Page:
• If the answer to the above question is yes, ensure that controls/codes are created to address business/security risks adequately. Again, this should be in our everyday decision-making DNA.
  • Ensure that important pieces of code undergo code review, including SECURITY-related peer review by those who understand what that means. Sometimes this can be partially performed through automated code review tools, but they should not be relied upon for 100% of the review.
  • Findings with security implications (this is subjective, but generally speaking, if the vulnerability allows for unauthorized access or privilege escalation, that would be a bad thing) should be corrected and reviewed. This should also include a lessons learned phase to ensure that the person who wrote the code understands the weakness so they can learn from this.




Flip the breaker – test!!! Like you would test all systems before you occupy your new home, you should test a new application extensively before moving into production.


  • In addition to the regression testing we all know and love, all applicable controls must undergo security testing.
  • Security testing should include, at a minimum, and to the extent it applies, a network-layer and application-layer penetration testing. 
  • Any “significant” findings (see “security implications” above) should be corrected with subsequent validation pen testing to ensure that remediation was effective. Holistically, there should be lessons learned for both the person(s) who wrote the code and the person who was supposed to have reviewed the code.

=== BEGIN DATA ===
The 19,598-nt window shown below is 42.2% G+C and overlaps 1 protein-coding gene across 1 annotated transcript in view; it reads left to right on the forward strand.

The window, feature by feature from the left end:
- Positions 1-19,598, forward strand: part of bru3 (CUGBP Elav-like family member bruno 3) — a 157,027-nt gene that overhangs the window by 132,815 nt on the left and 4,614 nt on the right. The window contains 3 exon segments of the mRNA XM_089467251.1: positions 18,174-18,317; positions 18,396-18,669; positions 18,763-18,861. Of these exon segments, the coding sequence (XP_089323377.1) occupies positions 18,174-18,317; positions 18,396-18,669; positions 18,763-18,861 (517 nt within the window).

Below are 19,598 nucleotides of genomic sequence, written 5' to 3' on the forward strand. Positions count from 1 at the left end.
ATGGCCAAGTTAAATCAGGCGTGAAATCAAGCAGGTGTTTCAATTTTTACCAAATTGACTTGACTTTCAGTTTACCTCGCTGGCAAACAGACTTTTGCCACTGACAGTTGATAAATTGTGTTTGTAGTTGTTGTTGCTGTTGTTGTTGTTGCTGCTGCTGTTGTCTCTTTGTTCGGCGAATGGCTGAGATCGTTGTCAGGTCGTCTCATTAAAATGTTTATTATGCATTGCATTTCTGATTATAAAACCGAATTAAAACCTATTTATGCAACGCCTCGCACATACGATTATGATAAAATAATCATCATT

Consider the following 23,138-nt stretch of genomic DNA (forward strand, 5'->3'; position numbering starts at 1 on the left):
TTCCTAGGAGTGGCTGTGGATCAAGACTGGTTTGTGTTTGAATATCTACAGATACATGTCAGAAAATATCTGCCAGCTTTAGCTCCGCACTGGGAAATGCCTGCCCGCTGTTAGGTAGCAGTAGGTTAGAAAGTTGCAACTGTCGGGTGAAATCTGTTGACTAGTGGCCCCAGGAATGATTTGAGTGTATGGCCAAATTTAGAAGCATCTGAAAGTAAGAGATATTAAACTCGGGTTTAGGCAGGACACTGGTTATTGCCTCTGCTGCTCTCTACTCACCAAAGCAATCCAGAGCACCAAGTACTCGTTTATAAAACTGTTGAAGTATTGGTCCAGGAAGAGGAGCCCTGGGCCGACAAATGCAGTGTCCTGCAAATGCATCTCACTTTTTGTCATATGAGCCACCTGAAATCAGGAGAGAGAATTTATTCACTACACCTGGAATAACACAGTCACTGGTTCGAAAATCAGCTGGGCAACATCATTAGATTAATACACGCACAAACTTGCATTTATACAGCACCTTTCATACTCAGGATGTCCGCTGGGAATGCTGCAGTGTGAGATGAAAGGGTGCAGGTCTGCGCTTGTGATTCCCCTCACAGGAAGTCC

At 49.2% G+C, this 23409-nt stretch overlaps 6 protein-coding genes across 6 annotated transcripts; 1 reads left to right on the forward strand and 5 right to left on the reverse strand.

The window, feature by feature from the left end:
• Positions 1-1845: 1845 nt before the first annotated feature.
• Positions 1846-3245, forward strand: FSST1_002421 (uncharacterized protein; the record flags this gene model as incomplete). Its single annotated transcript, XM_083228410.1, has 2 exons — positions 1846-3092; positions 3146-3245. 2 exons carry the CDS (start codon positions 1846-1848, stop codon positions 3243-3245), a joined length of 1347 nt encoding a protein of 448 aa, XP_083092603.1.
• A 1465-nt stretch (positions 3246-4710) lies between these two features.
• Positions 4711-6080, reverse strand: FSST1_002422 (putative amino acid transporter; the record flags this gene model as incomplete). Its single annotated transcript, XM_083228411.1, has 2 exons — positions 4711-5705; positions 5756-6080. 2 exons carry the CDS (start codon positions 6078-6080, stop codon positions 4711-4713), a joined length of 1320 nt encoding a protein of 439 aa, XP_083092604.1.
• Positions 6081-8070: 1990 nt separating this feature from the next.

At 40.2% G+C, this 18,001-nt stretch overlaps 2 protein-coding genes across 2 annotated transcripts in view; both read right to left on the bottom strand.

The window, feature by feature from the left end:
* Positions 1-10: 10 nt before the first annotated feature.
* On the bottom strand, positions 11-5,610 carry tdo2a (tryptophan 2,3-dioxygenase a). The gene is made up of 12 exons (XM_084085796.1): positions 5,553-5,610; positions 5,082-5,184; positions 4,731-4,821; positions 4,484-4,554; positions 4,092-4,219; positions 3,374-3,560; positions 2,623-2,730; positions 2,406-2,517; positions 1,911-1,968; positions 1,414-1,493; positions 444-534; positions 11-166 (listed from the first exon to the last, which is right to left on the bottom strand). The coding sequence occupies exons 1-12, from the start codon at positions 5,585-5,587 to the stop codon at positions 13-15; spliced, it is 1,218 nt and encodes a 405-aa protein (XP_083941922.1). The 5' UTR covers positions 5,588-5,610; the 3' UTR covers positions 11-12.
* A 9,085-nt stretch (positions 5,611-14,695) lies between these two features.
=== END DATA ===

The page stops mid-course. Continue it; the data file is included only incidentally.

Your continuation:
• Project audit trails should demonstrate that these steps have occurred (allows us to show our due diligence if ever called upon).




Even a turnkey home requires maintenance. Constant care and feeding are needed to keep your applications running without interruption or security issues.


Some of these things can be offered up on a subscription basis:

  • To the extent it applies – vulnerability management. Regularly apply patches to OS and platforms (e.g., Apache, Tomcat).
  • Who owns the ongoing monitoring? Is it being monitored effectively? Learn more about how Online can help.
  • Periodic vulnerability scans are a great way to determine the system’s current security posture. Scans should be performed at least once every quarter and after any significant changes.
  • Penetration testing should occur at least once a year and after a significant change. This is because the threat landscape and your environment are constantly changing. For this reason, penetration testing needs to be completed periodically to ensure your systems are being tested against current threats.
  • Change management is critical. Every change you make has the potential to cause business disruption or create a new vulnerability. Effective change management minimizes these risks.  


No one said that homeownership was easy, and the same can be said for good, secure application development – some of the best things about it go unnoticed after it’s built, but they become quite noticeable if they are NOT done right!